COA: Illegal settlers' farming led to more bird strikes at Clark airport
MANILA, Philippines – Farming-related activities have led to more bird strikes in the Clark Civil Aviation Complex (CCAC) since 2010, posing safety risks, state auditors found.
In a report released on Friday, June 2, the Commission on Audit (COA) blamed illegal settlers and their agricultural facilities for the 146 incidents of bird strikes in just 6 years.
From just 3 in 2010, the number of bird strike incidents drastically increased to 50 in 2016 alone, according to data from the Safety and Environment Management Office (SEMO) of the Clark International Airport Authority (CIAA).
Bird strikes are a grave safety issue and can cause a variety of problems affecting airport operations – from delayed flights to plane crashes.
Agricultural activities conducted by illegal settlers raised the chances of bird strikes happening, according to COA. The farmers, according to investigations, cultivate various crops including grains, vegetables, and high-value produce like spices.
"Based on data provided by the SEMO, most reported bird strikes happen during the months of August to November, or during the harvest seasons," COA said. "Aircraft engines are prone to bird ingestions which are extremely dangerous for aircraft while on flight."
The illegal settlers, according to investigations, occupy 647 hectares of the 2,367 hectares of the airport and are organized into 3 groups: the CABCOM Farmers Primary Multi-Purpose Cooperative (CABCOM Coop), the United Farmers Association (UFA), and the Samahan ng mga Magsasakang Nagkakaisa Para sa Kaunlaran (SAMANAKA) Multi-Purpose Cooperative.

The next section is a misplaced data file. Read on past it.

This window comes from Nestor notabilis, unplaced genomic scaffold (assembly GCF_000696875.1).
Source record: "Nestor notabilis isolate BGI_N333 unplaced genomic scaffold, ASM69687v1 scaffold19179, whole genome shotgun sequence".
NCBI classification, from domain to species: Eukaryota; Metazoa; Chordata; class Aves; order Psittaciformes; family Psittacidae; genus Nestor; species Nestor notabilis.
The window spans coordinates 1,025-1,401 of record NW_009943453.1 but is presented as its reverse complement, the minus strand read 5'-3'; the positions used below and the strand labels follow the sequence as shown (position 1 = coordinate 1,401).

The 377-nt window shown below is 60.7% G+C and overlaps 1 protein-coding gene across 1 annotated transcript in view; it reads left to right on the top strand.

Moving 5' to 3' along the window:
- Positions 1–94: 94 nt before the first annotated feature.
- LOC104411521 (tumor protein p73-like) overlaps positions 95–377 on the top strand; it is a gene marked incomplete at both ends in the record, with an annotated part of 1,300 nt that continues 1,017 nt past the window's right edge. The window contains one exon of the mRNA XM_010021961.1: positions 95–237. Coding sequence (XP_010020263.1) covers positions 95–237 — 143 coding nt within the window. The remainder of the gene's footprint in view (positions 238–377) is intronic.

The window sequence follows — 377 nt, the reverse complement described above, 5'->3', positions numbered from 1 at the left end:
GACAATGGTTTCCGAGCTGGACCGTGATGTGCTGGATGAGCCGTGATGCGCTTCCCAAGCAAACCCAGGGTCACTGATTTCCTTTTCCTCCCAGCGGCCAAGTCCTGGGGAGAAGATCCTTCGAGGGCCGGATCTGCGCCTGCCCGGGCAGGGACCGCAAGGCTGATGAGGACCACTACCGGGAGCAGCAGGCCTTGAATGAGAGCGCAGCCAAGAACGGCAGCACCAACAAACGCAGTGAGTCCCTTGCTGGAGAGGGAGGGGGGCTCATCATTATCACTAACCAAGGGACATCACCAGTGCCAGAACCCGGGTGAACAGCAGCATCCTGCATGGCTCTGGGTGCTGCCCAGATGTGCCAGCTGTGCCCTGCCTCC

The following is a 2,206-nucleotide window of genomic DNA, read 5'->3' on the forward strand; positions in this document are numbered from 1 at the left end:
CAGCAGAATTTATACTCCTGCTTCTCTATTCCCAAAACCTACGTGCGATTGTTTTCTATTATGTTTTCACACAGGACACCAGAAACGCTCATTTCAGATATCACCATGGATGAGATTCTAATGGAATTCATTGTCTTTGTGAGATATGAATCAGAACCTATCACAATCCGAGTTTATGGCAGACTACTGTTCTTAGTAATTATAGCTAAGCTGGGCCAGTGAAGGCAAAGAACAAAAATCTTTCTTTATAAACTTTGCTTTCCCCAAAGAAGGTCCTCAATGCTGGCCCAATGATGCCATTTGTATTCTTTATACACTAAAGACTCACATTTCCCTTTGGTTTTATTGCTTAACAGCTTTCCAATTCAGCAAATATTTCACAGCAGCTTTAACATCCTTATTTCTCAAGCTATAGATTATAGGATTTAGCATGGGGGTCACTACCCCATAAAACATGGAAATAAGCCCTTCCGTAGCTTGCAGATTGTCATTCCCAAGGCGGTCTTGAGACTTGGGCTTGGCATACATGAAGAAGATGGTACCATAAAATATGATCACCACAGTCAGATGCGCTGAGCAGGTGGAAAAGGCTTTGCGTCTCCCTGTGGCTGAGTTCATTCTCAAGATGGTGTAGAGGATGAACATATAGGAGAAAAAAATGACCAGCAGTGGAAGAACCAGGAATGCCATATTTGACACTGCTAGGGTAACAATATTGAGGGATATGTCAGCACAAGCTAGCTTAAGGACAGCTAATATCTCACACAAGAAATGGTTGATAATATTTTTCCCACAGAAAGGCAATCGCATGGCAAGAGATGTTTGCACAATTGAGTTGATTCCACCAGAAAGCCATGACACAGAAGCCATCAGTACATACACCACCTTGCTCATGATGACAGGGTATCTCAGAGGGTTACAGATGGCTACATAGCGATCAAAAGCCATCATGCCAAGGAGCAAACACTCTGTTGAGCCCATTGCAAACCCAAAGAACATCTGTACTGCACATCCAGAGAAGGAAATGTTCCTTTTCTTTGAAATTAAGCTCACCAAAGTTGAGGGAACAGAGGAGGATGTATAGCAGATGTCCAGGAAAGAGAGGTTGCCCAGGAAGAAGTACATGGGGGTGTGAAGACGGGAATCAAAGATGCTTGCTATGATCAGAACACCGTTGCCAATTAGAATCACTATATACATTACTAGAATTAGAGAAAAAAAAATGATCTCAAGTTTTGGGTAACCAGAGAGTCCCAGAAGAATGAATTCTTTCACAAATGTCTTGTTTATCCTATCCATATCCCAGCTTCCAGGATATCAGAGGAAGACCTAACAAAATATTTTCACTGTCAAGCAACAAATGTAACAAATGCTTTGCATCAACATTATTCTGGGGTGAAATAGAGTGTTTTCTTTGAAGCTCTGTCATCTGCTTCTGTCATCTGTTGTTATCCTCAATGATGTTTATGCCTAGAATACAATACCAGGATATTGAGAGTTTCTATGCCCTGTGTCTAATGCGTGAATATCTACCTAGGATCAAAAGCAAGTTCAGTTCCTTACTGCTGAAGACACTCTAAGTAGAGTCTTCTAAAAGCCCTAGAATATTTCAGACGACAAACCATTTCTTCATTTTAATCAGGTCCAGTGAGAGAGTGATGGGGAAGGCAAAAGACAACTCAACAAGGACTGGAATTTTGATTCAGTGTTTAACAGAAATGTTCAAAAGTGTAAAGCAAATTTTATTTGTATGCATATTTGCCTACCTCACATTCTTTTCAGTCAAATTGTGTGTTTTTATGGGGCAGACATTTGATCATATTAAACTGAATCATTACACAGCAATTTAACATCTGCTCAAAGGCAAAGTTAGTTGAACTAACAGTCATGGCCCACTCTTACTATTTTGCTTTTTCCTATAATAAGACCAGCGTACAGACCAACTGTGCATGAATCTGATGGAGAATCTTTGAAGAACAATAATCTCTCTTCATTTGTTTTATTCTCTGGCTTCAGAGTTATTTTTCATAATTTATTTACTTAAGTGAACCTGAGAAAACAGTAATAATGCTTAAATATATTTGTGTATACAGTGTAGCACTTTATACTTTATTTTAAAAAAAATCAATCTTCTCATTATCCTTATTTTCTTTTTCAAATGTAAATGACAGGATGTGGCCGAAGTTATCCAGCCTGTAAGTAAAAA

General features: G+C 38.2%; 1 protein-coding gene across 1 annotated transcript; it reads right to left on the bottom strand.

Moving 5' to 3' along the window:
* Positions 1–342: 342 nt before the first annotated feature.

Aside from the increase in the number of bird strikes, COA pointed out that the presence of illegal settlers creates additional security risks as unauthorized people gain access to areas otherwise considered off-limits.
The unauthorized access continues despite a newly-erected security fence spanning 26.75 kilometers.
"Inquiry with concerned personnel in the Aviation Security Department disclosed that the illegal settlers have helpers who were also allowed access to CCAC," auditors noted in the report. "People are freely allowed to enter as the requirement for wearing IDs was not strictly enforced."
Agreement not followed
In 2009, Clark International Airport authorities tried to pay the farmers under the condition that they will move out of the occupied areas.
Under an agreement, individual families were asked not to transfer to another part of the Clark Special Economic Zone (CSEZ) or the Clark Freeport Zone (CFZ) and also prevented from filing a complaint against the Clark Development Corporation (CDC), the Bases Conversion and Development Authority (BCDA), or any other government agency.
They accepted the payment which amounted to P24.345 million. However, the farmers did not comply with the agreement and remained inside the aviation complex, according to the report, even expanding their operations using the money they received.
The commission warned that if they do not stop, bird strikes will continue.
"It is an accepted fact in the aviation industry that bird strikes are significant threats to flight safety and there are a number of reported accidents around the world with human casualties," COA added. – Rappler.com